4) Even though “The Clue in the Trees” is classified as Mystery/Young Adult, there are many historical facts pertaining to Minnesota throughout the novel. How was it for you being able to incorporate these tidbits about a place you grew up in, getting the chance to write a novel centered on Minnesota just as much as it is on Francie?
After writing about Edo period Japan (Heart of a Samurai; The Bamboo Sword) and 19th century or WWII Norway (West of the Moon, Shadow on the Mountain) it was . . . relaxing, I guess you could say . . . to write about a place I know and love so well. I hope the love for the place comes through (tricky, because I also have to make it kind of scary sometimes) Nonetheless, I found I still had research to do for these books: the history, for one thing. Some of the archeological things, too. Law enforcement practices. And so on.
5) There’s been two great adventures with Francie, full of mystery, tons of facts and fiction intertwined, and much heart to go with it. Is there more we can look forward to from this world you’ve created, maybe another mystery she’ll be a part of in the near future?
Thanks for asking and thanks for the compliments! Well . . . not to give away too much, but since I leave Francie and Theo with “danger coming their way” I think I better first get them out of it, don’t you? After, of course, getting them into danger (again). There’s also still the big mystery of Francie’s identity to solve, (and two more seasons at Enchantment Lake to explore) so . . . Yes, I think it’s likely!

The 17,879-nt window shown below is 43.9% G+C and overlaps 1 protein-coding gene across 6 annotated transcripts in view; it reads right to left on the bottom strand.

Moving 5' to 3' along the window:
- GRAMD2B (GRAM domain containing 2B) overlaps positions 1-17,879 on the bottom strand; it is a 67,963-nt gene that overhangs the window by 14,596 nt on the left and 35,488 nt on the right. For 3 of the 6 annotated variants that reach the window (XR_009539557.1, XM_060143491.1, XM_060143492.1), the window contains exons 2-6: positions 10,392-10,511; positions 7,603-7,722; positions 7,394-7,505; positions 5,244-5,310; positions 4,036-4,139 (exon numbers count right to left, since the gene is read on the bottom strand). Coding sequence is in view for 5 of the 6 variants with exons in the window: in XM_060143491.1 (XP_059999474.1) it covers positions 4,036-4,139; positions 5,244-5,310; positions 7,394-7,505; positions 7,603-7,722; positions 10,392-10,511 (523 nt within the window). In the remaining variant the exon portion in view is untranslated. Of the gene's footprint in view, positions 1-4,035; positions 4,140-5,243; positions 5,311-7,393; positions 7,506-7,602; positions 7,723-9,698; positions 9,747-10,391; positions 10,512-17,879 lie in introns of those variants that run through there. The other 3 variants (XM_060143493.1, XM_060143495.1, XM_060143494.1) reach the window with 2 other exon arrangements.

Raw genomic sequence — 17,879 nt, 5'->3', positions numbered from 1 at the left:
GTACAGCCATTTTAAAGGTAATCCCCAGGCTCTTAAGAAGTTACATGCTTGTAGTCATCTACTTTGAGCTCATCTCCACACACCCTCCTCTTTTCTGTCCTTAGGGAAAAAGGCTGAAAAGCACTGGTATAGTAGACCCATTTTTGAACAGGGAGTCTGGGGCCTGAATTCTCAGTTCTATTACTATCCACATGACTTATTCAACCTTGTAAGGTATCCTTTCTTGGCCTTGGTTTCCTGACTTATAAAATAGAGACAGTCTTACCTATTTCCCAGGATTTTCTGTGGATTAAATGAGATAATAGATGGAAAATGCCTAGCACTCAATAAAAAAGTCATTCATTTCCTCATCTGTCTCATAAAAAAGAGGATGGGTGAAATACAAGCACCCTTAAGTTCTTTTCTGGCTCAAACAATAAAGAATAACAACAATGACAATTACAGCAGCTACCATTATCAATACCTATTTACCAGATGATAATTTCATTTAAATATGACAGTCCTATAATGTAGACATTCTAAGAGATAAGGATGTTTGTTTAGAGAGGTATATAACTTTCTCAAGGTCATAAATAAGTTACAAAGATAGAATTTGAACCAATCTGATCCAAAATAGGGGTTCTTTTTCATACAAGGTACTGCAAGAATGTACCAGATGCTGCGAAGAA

Thank you Margi for stopping by my blog!
Margi Preus is a New York Times bestselling author of several books for young readers, including the Newbery Honor book, Heart of a Samurai, the Minnesota Book Award winning West of the Moon, and Shadow on the Mountain, a Notable Book for a Global Society. New in 2015 is Enchantment Lake, a northwoods mystery, and The Bamboo Sword, which Bookpage says is “historical fiction at its best.”
“Margi Preus has a remarkable ability to create fascinating, page-turning stories that transport readers to faraway times and places. Whether she’s evoking Norway during World War II or 19th century Japan, Preus combines impeccable research with strong characterization and plot—the very elements that draw readers into history and spark the curiosity to learn more.” Bookpage, Sept. 2015